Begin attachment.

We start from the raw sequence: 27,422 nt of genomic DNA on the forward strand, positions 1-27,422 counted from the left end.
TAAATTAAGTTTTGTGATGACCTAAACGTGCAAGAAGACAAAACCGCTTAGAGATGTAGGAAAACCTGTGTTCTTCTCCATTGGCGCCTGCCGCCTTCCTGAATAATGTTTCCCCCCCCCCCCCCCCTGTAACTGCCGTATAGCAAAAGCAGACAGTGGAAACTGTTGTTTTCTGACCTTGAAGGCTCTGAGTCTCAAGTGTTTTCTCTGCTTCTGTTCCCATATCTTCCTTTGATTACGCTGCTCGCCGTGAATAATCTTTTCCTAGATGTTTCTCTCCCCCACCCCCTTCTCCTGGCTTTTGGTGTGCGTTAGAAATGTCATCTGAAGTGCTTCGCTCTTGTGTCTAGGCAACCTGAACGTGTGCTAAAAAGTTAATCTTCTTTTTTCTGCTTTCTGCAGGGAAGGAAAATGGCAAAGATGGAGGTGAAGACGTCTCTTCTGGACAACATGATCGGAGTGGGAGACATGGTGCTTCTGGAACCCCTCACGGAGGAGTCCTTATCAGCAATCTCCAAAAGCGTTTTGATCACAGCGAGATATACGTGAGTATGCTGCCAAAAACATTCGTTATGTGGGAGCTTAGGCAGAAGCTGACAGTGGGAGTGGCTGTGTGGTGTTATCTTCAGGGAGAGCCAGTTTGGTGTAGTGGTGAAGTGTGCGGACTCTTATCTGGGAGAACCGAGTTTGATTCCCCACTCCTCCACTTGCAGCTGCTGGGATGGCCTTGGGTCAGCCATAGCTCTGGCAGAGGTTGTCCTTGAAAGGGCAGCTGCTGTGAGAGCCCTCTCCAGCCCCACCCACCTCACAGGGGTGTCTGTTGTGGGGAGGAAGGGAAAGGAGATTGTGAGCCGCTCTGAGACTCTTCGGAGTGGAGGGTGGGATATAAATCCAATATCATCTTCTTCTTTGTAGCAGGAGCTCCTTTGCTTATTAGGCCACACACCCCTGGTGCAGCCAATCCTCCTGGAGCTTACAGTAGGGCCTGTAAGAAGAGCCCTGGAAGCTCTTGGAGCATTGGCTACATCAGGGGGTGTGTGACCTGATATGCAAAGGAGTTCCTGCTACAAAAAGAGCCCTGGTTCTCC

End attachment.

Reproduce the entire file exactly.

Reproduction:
We start from the raw sequence: 27,422 nt of genomic DNA on the forward strand, positions 1-27,422 counted from the left end.
TAAATTAAGTTTTGTGATGACCTAAACGTGCAAGAAGACAAAACCGCTTAGAGATGTAGGAAAACCTGTGTTCTTCTCCATTGGCGCCTGCCGCCTTCCTGAATAATGTTTCCCCCCCCCCCCCCCCTGTAACTGCCGTATAGCAAAAGCAGACAGTGGAAACTGTTGTTTTCTGACCTTGAAGGCTCTGAGTCTCAAGTGTTTTCTCTGCTTCTGTTCCCATATCTTCCTTTGATTACGCTGCTCGCCGTGAATAATCTTTTCCTAGATGTTTCTCTCCCCCACCCCCTTCTCCTGGCTTTTGGTGTGCGTTAGAAATGTCATCTGAAGTGCTTCGCTCTTGTGTCTAGGCAACCTGAACGTGTGCTAAAAAGTTAATCTTCTTTTTTCTGCTTTCTGCAGGGAAGGAAAATGGCAAAGATGGAGGTGAAGACGTCTCTTCTGGACAACATGATCGGAGTGGGAGACATGGTGCTTCTGGAACCCCTCACGGAGGAGTCCTTATCAGCAATCTCCAAAAGCGTTTTGATCACAGCGAGATATACGTGAGTATGCTGCCAAAAACATTCGTTATGTGGGAGCTTAGGCAGAAGCTGACAGTGGGAGTGGCTGTGTGGTGTTATCTTCAGGGAGAGCCAGTTTGGTGTAGTGGTGAAGTGTGCGGACTCTTATCTGGGAGAACCGAGTTTGATTCCCCACTCCTCCACTTGCAGCTGCTGGGATGGCCTTGGGTCAGCCATAGCTCTGGCAGAGGTTGTCCTTGAAAGGGCAGCTGCTGTGAGAGCCCTCTCCAGCCCCACCCACCTCACAGGGGTGTCTGTTGTGGGGAGGAAGGGAAAGGAGATTGTGAGCCGCTCTGAGACTCTTCGGAGTGGAGGGTGGGATATAAATCCAATATCATCTTCTTCTTTGTAGCAGGAGCTCCTTTGCTTATTAGGCCACACACCCCTGGTGCAGCCAATCCTCCTGGAGCTTACAGTAGGGCCTGTAAGAAGAGCCCTGGAAGCTCTTGGAGCATTGGCTACATCAGGGGGTGTGTGACCTGATATGCAAAGGAGTTCCTGCTACAAAAAGAGCCCTGGTTCTCC